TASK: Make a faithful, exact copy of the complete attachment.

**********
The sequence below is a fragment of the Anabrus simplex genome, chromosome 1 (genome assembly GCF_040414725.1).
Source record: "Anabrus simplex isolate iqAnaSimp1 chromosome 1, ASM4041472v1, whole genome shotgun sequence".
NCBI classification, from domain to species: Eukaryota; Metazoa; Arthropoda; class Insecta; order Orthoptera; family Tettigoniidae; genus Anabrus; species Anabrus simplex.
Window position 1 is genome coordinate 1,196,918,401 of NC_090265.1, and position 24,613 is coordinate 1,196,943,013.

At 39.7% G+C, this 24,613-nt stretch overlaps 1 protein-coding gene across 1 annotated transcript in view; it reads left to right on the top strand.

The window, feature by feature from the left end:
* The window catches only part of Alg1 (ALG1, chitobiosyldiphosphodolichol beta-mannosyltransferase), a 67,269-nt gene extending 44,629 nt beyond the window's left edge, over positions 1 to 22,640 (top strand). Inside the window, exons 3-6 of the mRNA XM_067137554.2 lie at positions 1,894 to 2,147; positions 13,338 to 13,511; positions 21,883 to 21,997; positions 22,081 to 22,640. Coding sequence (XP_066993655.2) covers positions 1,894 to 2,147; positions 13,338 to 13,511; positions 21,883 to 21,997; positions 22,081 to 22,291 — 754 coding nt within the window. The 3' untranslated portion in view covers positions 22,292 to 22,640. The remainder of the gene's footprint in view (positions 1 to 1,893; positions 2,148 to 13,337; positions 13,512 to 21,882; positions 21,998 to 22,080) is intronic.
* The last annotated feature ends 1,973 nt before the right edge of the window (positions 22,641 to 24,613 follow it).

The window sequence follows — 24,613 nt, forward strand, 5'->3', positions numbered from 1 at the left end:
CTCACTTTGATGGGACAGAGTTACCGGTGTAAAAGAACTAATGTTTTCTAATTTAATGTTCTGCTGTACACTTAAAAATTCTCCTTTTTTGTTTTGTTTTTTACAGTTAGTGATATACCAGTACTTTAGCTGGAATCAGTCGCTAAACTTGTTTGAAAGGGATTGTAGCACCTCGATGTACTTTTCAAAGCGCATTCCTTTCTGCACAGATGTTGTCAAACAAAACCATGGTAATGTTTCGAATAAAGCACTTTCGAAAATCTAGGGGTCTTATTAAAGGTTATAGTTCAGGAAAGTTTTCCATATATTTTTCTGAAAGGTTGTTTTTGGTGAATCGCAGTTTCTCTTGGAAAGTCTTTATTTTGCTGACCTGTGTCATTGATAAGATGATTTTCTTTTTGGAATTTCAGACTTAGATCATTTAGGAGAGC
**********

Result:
The sequence below is a fragment of the Anabrus simplex genome, chromosome 1 (genome assembly GCF_040414725.1).
Source record: "Anabrus simplex isolate iqAnaSimp1 chromosome 1, ASM4041472v1, whole genome shotgun sequence".
NCBI classification, from domain to species: Eukaryota; Metazoa; Arthropoda; class Insecta; order Orthoptera; family Tettigoniidae; genus Anabrus; species Anabrus simplex.
Window position 1 is genome coordinate 1,196,918,401 of NC_090265.1, and position 24,613 is coordinate 1,196,943,013.

At 39.7% G+C, this 24,613-nt stretch overlaps 1 protein-coding gene across 1 annotated transcript in view; it reads left to right on the top strand.

The window, feature by feature from the left end:
* The window catches only part of Alg1 (ALG1, chitobiosyldiphosphodolichol beta-mannosyltransferase), a 67,269-nt gene extending 44,629 nt beyond the window's left edge, over positions 1 to 22,640 (top strand). Inside the window, exons 3-6 of the mRNA XM_067137554.2 lie at positions 1,894 to 2,147; positions 13,338 to 13,511; positions 21,883 to 21,997; positions 22,081 to 22,640. Coding sequence (XP_066993655.2) covers positions 1,894 to 2,147; positions 13,338 to 13,511; positions 21,883 to 21,997; positions 22,081 to 22,291 — 754 coding nt within the window. The 3' untranslated portion in view covers positions 22,292 to 22,640. The remainder of the gene's footprint in view (positions 1 to 1,893; positions 2,148 to 13,337; positions 13,512 to 21,882; positions 21,998 to 22,080) is intronic.
* The last annotated feature ends 1,973 nt before the right edge of the window (positions 22,641 to 24,613 follow it).

The window sequence follows — 24,613 nt, forward strand, 5'->3', positions numbered from 1 at the left end:
CTCACTTTGATGGGACAGAGTTACCGGTGTAAAAGAACTAATGTTTTCTAATTTAATGTTCTGCTGTACACTTAAAAATTCTCCTTTTTTGTTTTGTTTTTTACAGTTAGTGATATACCAGTACTTTAGCTGGAATCAGTCGCTAAACTTGTTTGAAAGGGATTGTAGCACCTCGATGTACTTTTCAAAGCGCATTCCTTTCTGCACAGATGTTGTCAAACAAAACCATGGTAATGTTTCGAATAAAGCACTTTCGAAAATCTAGGGGTCTTATTAAAGGTTATAGTTCAGGAAAGTTTTCCATATATTTTTCTGAAAGGTTGTTTTTGGTGAATCGCAGTTTCTCTTGGAAAGTCTTTATTTTGCTGACCTGTGTCATTGATAAGATGATTTTCTTTTTGGAATTTCAGACTTAGATCATTTAGGAGAGC